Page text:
|Traffic on N. Beauregard Street near Little River Turnpike.|
Traffic congestion is one of the major impediments to the revitalization of Lincolnia. As a result, a transportation plan will be a key part of the proposed amendment to the Lincolnia section of the county’s Comprehensive Plan.
The Lincolnia Planning District Study Task Force, made up of residents and property owners, has been working for more than a year on recommendations to guide county planners. In March, the Board of Supervisors approved a recommendation by the task force to designate the area centering on the N. Beauregard Street and Little River Turnpike intersection as a “community business center” (CBC), which would encourage mixed-use development in a coordinated way.
At the task force’s June 12 meeting, the group reviewed five alternatives for better controlling traffic around that intersection presented by Leonard Wolfenstein of the Fairfax County Department of Transportation (FCDOT).
The task force came to a consensus calling for the county to conduct a further study analyzing the feasibility, pros, and cons of these two options:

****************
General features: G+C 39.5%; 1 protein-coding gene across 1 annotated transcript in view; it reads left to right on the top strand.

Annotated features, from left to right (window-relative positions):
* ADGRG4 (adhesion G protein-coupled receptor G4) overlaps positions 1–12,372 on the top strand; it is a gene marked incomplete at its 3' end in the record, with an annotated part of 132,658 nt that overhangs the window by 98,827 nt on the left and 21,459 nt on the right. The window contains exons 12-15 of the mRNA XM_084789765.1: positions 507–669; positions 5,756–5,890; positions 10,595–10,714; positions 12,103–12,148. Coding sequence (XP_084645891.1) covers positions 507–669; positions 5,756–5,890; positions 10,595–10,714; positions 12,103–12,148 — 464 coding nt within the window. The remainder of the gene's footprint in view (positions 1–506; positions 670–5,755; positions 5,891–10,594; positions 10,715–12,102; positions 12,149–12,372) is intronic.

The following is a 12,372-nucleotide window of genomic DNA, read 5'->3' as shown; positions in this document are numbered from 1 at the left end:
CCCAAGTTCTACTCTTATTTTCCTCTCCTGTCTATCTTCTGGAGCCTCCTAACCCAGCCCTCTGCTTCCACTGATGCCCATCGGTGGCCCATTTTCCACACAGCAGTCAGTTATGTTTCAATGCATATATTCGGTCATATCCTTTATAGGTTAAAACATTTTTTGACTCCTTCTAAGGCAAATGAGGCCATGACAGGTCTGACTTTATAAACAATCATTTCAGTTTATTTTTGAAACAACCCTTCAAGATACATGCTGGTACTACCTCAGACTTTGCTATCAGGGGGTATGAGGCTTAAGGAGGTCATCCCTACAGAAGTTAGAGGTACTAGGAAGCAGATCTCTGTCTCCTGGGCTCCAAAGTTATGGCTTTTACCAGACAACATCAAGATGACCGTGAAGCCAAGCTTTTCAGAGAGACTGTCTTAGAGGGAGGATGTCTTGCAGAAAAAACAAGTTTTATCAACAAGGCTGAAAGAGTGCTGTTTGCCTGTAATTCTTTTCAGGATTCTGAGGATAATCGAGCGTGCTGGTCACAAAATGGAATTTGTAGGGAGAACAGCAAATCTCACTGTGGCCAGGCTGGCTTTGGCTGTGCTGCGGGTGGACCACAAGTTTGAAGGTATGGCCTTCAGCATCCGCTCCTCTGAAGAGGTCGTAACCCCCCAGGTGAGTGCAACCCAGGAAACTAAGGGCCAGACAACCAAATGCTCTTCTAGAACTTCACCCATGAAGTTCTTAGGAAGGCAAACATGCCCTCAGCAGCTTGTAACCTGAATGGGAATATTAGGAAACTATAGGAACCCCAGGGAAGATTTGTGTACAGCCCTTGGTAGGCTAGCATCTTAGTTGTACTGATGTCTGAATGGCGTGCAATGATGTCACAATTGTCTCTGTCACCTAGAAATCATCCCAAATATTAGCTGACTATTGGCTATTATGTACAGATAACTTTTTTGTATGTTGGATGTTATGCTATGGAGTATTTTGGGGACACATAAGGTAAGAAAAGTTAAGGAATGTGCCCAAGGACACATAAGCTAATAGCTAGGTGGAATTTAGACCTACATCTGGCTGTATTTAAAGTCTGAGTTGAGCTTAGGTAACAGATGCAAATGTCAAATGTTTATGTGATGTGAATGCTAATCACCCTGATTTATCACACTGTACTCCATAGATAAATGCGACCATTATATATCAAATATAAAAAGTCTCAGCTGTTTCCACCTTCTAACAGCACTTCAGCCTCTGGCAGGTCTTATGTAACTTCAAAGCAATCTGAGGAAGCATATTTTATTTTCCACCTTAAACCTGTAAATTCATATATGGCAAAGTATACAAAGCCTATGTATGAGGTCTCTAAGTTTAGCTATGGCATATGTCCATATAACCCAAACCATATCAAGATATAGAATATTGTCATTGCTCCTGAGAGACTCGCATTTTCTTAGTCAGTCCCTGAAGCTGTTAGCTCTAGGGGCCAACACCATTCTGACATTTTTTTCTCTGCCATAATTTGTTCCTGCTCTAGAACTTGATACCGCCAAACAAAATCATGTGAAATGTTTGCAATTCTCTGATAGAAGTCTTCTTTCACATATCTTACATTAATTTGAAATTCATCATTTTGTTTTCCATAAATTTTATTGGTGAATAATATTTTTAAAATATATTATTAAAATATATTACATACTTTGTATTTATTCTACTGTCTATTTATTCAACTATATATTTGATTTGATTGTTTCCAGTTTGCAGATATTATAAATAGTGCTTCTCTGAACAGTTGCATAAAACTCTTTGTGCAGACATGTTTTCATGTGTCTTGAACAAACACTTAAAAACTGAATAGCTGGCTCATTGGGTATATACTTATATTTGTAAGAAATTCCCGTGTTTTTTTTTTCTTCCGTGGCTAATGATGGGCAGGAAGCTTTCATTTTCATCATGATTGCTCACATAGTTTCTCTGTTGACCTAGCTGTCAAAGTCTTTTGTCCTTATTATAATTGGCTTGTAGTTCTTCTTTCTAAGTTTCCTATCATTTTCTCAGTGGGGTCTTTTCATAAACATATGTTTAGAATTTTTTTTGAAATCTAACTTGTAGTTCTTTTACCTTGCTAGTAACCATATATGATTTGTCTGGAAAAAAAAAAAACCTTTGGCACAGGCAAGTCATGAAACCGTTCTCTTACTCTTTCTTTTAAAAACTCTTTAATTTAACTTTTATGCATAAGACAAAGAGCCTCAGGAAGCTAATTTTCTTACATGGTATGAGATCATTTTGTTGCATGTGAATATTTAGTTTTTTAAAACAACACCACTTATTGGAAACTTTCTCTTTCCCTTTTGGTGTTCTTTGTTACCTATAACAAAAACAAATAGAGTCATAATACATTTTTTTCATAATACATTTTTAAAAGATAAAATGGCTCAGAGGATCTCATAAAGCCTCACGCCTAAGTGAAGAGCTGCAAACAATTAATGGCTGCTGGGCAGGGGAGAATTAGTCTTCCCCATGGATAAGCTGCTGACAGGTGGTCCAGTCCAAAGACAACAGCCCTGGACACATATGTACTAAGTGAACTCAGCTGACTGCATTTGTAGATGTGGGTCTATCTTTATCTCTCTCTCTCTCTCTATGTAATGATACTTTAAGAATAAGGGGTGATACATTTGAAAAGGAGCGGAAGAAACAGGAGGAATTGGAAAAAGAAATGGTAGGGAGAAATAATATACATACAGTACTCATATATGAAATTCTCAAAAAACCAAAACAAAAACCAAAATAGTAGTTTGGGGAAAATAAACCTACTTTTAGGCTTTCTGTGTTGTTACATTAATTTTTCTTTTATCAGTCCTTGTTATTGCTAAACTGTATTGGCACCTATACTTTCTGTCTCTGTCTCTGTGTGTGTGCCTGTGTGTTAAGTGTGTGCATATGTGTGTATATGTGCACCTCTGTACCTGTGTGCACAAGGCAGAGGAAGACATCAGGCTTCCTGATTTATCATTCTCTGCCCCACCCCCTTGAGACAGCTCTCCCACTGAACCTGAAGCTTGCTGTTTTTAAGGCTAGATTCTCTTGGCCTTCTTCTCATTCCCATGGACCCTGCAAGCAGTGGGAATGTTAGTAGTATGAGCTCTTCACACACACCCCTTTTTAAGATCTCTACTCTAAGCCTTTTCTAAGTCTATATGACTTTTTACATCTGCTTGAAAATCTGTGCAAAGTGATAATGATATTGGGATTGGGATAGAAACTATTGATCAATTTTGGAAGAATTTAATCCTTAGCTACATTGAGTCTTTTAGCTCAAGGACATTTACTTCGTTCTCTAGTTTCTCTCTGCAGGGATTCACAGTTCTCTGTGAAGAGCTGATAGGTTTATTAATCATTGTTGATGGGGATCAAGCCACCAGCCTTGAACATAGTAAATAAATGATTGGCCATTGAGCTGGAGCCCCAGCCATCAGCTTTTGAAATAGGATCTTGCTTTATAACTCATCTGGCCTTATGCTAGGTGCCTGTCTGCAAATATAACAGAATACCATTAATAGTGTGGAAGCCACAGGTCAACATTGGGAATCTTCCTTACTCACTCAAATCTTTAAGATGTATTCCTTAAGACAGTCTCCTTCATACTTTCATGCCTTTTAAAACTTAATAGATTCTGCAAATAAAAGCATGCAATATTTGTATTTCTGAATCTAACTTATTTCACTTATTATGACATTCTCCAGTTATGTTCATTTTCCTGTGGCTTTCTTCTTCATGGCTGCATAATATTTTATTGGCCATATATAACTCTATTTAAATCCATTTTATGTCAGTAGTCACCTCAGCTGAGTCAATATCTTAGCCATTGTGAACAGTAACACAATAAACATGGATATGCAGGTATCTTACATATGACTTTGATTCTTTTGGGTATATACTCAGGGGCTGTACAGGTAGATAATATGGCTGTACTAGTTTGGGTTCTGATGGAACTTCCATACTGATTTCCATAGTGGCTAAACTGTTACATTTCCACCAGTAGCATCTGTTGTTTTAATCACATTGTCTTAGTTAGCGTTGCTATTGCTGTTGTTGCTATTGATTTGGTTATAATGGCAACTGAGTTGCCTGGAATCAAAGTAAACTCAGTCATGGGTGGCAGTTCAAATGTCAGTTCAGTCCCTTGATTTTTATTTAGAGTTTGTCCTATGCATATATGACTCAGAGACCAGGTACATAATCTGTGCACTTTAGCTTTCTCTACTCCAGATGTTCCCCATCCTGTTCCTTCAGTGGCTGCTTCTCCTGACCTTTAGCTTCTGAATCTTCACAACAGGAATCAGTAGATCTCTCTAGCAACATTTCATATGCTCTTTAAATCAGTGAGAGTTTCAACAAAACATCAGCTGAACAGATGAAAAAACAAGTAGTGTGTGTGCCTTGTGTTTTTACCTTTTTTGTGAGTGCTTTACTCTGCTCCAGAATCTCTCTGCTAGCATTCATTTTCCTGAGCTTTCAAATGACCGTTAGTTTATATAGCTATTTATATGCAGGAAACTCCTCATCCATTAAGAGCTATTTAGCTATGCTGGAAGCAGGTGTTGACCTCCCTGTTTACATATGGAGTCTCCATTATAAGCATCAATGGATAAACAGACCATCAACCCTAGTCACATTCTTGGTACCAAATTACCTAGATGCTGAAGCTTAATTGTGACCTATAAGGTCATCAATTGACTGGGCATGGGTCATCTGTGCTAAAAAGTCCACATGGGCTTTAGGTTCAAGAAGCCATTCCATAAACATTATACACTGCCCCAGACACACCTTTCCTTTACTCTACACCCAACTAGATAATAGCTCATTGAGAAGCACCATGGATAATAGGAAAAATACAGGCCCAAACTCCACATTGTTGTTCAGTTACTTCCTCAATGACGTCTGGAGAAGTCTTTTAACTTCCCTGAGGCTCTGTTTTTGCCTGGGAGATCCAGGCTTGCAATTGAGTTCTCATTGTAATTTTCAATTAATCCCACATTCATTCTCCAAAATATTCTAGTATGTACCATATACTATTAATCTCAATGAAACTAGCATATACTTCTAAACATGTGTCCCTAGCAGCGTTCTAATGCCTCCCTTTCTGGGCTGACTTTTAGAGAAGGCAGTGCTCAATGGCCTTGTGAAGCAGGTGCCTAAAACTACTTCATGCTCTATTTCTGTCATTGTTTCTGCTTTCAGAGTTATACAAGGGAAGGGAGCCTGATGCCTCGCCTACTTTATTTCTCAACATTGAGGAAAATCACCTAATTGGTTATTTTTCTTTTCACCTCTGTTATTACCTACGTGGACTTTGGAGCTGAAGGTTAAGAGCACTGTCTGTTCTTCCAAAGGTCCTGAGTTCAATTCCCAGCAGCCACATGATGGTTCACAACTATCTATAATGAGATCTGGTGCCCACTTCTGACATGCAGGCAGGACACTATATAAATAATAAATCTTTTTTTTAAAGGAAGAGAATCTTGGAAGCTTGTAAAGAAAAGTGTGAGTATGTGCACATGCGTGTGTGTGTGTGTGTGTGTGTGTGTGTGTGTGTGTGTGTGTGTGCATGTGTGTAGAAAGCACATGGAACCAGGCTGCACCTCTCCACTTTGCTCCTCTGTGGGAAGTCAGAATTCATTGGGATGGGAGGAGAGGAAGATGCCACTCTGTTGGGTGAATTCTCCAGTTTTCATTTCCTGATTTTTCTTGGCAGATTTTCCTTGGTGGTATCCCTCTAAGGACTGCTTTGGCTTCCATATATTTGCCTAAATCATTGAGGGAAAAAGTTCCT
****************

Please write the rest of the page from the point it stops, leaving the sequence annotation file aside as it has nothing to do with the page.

Alternative 1: Full grid - Oasis extension as two-lane street – A new two-lane road would connect N. Beauregard Street to Oasis Drive through the Plaza at Landmark. There would be a new street grid on both sides of Little River Turnpike. The curved section of N. Beauregard behind Total Wine would be eliminated. Lincolnia Road would be fully connected behind the shopping center.
Alternative 3: Full grid - Oasis extension with one-way pairs – A new road connecting N. Beauregard to Oasis would be one way northbound. N. Beauregard would be one way southbound. The curve at N. Beauregard and Lincolnia would be removed, along with the Lincolnia slip ramp. There would also be a new street grid on both sides of Little River Turnpike.
A preliminary assessment by FCDOT found both options would be costly and disruptive, Wolfstein said.
Alternative 1 would not do much to control traffic, he said, but it would improve connectivity for pedestrians and bicyclists, improve access to bus stops, and would fit within the objectives established for revitalizing the Lincolnia CBC.
Alternative 3 would improve traffic operations and pedestrian and bicycle access but only have a fair impact on bus access and advancing the objectives for revitalization. The one-way streets and heavy right/left turn movements would impede pedestrians at intersections.
The FCDOT analysis could further refine those alternatives as it carried out the study.
None of these changes is imminent. Task force chair Daren Shumate said the traffic improvements are at least five years away, and the redevelopment of Landmark Plaza is a 10 to 15-year plan.